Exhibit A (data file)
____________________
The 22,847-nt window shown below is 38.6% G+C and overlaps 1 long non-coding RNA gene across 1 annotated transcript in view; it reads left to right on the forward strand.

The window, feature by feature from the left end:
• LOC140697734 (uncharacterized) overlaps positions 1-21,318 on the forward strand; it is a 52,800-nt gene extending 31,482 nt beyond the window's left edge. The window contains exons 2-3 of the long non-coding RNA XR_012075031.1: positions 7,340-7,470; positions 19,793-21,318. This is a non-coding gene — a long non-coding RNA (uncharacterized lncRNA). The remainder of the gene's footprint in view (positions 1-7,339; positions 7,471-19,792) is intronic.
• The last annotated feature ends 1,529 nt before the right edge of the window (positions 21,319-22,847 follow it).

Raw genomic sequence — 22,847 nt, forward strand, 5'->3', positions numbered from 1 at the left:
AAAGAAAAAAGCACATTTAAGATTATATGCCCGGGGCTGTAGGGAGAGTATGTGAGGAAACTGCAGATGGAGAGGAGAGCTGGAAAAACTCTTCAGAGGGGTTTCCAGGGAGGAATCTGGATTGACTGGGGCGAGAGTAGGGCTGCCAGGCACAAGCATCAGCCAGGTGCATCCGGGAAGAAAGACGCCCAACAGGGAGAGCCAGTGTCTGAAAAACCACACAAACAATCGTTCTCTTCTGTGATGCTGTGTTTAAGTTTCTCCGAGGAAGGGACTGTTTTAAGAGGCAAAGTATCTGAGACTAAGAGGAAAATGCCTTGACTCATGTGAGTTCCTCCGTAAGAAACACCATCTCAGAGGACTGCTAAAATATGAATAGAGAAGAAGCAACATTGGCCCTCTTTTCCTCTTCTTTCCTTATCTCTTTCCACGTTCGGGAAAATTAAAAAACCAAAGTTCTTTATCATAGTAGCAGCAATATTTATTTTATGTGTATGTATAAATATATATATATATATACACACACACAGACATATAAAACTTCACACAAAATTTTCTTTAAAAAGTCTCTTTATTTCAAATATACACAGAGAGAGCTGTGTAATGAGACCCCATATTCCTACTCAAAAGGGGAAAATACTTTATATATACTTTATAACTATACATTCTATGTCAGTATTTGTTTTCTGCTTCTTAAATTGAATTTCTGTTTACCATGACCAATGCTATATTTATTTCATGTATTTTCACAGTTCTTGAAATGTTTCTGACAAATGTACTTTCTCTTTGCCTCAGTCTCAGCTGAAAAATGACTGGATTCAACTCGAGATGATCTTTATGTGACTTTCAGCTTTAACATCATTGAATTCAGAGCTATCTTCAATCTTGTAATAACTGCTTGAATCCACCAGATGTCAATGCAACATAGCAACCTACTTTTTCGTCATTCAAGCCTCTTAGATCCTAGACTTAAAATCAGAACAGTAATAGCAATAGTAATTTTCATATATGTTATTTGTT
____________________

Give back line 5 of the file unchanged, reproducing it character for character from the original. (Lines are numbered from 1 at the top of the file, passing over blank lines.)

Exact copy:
Raw genomic sequence — 22,847 nt, forward strand, 5'->3', positions numbered from 1 at the left: